First, two bits of good news. I was notified on Saturday that The Drop Edge of Yonder is one of the finalists in the fiction category for the 2008 Oklahoma Book Award. I am thrilled. Unhappily, I won’t be able to go to the awards ceremony in Oklahoma City on March 8, due to a prior committment. I’m trying to strongarm a relative (any relative) to go in my place. Second, I finally sent the MS of the new book The Sky Took Him off to my editor. I haven’t heard back from her yet. So, those two things are pending, and I will be sure to inform the world about the outcomes.
A couple of posts ago, I wrote about the recipe testing procedures for my books. My sister Carol, who lives in Missouri, sometimes helps me reconstruct old recipes from our childhood, especially dishes that our mother made regularly but neither of us use, anymore, since we care about our families’ arteries. Since Don and I keep a meatless house, Carol agreed to test on her brave family a recipe for beef tenderloin with natural gravy, surrounded by vegetables and tiny fried meatballs, that I want to use for The Sky Took Him. She did so, and the letter she sent me outlining the results was so wonderful that I copied it and am reproducing it in this post. My comments are in italics. This is a fabulous example of how I am graced with such support and help in attaining authenticity in my writing.
And by the way, if you’re in the mood for a treat, be my guest and try the dish yourself. Carol would be delighted, I’m sure.
Here it is:
I finally cooked the meat I bought to try your recipe. We have a ton of left-overs because there were only 3 of us at dinner. We all concluded that … them old farm wives knew what they was a doin’ !
As I told you way back when, beef tenderloin is expensive and more of a holiday treat apparently…hard to find. I finally bought a cheaper cut of meat (eye of round roast?) that was shaped like a tenderloin. I decided to go for the hotter oven and shorter cooking time because Chris [her husband] and Abby [her daughter] like their beef less well done and that would give a nice outside color with some pink in the middle. I didn’t have any other lean meat and the roast was fairly large so I cut the end off and boiled that for the meatballs (it wasn’t very fatty at all). About two minutes after I put the meat in the hot oven, we lost power because of an ice storm. The oven is gas so I hoped it would still cook since it was lit before the power went out…but no such luck. We had no power for 2 hours, but I had started it so early that we decided to “go for it” after the lights were restored. I’m pretty sure that skewed the cooking time somewhat!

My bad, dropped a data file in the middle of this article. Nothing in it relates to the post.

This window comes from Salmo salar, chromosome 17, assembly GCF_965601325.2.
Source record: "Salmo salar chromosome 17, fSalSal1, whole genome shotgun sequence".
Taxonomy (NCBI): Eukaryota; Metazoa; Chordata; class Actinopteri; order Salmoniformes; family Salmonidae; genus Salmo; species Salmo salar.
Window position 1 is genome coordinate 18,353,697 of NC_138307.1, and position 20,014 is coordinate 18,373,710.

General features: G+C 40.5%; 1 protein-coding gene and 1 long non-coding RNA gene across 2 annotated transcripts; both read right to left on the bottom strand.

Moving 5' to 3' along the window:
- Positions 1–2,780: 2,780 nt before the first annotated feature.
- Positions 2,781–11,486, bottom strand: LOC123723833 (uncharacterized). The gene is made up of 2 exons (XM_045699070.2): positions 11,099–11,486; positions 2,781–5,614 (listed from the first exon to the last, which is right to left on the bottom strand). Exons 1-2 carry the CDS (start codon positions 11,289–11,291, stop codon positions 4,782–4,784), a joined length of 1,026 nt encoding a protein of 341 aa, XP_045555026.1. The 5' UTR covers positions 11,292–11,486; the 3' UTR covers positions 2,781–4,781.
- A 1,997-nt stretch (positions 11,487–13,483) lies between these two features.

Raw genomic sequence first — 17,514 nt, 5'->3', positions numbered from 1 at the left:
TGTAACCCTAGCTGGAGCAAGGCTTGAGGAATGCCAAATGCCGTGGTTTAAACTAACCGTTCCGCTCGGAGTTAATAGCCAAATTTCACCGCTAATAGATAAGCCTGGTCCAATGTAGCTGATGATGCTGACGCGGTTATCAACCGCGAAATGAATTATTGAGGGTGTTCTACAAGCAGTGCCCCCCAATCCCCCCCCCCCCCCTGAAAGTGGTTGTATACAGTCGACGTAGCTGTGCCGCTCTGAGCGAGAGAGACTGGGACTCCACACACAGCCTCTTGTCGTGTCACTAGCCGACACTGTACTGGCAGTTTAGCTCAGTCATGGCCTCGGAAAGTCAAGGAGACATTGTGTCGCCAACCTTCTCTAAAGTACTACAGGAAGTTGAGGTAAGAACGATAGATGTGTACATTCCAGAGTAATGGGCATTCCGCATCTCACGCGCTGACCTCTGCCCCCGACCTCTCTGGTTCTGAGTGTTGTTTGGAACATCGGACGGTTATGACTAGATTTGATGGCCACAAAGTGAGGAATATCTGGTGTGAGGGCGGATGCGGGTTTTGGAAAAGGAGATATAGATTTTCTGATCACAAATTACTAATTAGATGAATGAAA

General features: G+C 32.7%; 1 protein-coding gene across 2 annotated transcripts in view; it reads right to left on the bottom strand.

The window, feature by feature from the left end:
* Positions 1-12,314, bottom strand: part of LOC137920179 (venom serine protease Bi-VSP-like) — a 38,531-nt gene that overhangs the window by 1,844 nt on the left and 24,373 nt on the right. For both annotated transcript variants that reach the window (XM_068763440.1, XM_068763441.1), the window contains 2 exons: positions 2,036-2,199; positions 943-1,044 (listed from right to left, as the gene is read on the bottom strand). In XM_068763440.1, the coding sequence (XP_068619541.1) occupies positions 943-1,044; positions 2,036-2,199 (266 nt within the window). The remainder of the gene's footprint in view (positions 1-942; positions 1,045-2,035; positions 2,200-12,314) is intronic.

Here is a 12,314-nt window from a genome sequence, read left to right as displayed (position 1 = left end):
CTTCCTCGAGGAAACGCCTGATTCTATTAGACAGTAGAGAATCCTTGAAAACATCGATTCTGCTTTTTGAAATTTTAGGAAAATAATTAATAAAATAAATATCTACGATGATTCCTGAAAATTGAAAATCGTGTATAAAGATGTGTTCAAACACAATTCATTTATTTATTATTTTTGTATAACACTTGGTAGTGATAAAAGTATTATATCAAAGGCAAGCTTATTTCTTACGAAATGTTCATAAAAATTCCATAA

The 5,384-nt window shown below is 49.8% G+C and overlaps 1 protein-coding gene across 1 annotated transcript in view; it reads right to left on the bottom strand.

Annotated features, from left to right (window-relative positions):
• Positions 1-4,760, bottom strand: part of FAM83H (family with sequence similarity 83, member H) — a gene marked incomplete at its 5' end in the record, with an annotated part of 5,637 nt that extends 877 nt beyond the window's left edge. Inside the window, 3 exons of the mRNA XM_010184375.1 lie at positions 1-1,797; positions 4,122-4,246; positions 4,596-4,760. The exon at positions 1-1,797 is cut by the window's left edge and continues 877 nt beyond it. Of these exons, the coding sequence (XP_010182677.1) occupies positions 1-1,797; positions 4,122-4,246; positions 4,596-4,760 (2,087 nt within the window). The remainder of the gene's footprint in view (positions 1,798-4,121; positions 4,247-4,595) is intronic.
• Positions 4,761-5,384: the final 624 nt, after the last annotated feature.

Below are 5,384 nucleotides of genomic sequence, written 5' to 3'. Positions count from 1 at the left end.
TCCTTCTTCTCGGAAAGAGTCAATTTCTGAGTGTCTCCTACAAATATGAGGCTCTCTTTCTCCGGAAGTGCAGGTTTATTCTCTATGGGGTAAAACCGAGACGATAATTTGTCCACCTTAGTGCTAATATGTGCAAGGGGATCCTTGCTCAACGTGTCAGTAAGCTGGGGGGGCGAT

As near as I can tell, though, even with the oven at the hotter setting, it took more than an hour -15-20 minutes- to get it to medium-rare (meat keeps getting hotter after you remove it).
A tip from the “food network” is to let the meat “rest” for 10 minutes to redistribute the juices or when you cut it, the juice runs out and the meat is dry (who knew?). Abby was filling out an insurance form when the meat came out of the oven, so it really did sit for about 10 minutes. The meat that was in the oven was probably right at 4 lbs, and even tho Chris ate a gargantuan piece, we still have about half of it left. The carrots, celery, and potatoes (didn’t have a turnip…forgot to get one so I substituted another potato), were yummy but not nearly enough for the quantity of meat I cooked.
I followed the recipe and put 2 c water, the meat and the veggies in a 13×9 pan (all I had) and cooked it uncovered. The top of the meat was red enough I wondered if it was really cooked, but it was really really good! I guesstimated when to put the allspice and butter,and ended up cooking the whole thing about 30 extra minutes, and the “gravy” was very good.
I chopped the boiled meat about as fine as I could get it and chopped about 1/4 onion to about a pound (?) of meat with a 3 or 4 shakes of salt and 7 or 8 shakes of pepper (which we love) and no matter how much I squeezed, I could NOT get the meat concoction to stay in balls of any kind. I ended up adding about half a beaten egg to the mix since it was awaiting the “wash” process. It was still pretty dry, but did hold together enough to get it covered with the egg and dipped into cracker crumbs I crushed with the back of a spoon (they didn’t have food processors!) I fried them til dark brown in a bit of oil, even tho Alafair probably would’ve used lard of some description. I added a bit more egg to the last quarter of the meat and had trouble getting those meatballs to stay together because they were too wet. If I got them to fry enough on the first side I could kind of roll them over and get them to cook without falling apart, but the best were the ones with a little bit of egg in with the meat.
David [her son, who lives with his wife in the basement apartment. Still likes his ma’s cooking, I see] came in and had a bite of each part and thought it was one of the best meats he’d tasted, so it was a success. We also loved the flavor of the meatballs. I will admit that I used a meat thermometer when I first took the pan out of the oven because I thought it was raw. That’s when I ended up cooking it for another 10-15 minutes. I’m sure I will try the roast again, but know also that you’ve waited a long time to hear how it went! The veggies were cooked “just right” when the meat was done, so that may be a fair way to judge. The celery wasn’t mushy but the carrots were done – I cut them into chunks almost an inch long and the potatoes were in bite sized pieces.
There you have it…at least the inital diagnosis. If I do it again before your book is published, I will let you know!
Love you lots,
I love you, too. Donis
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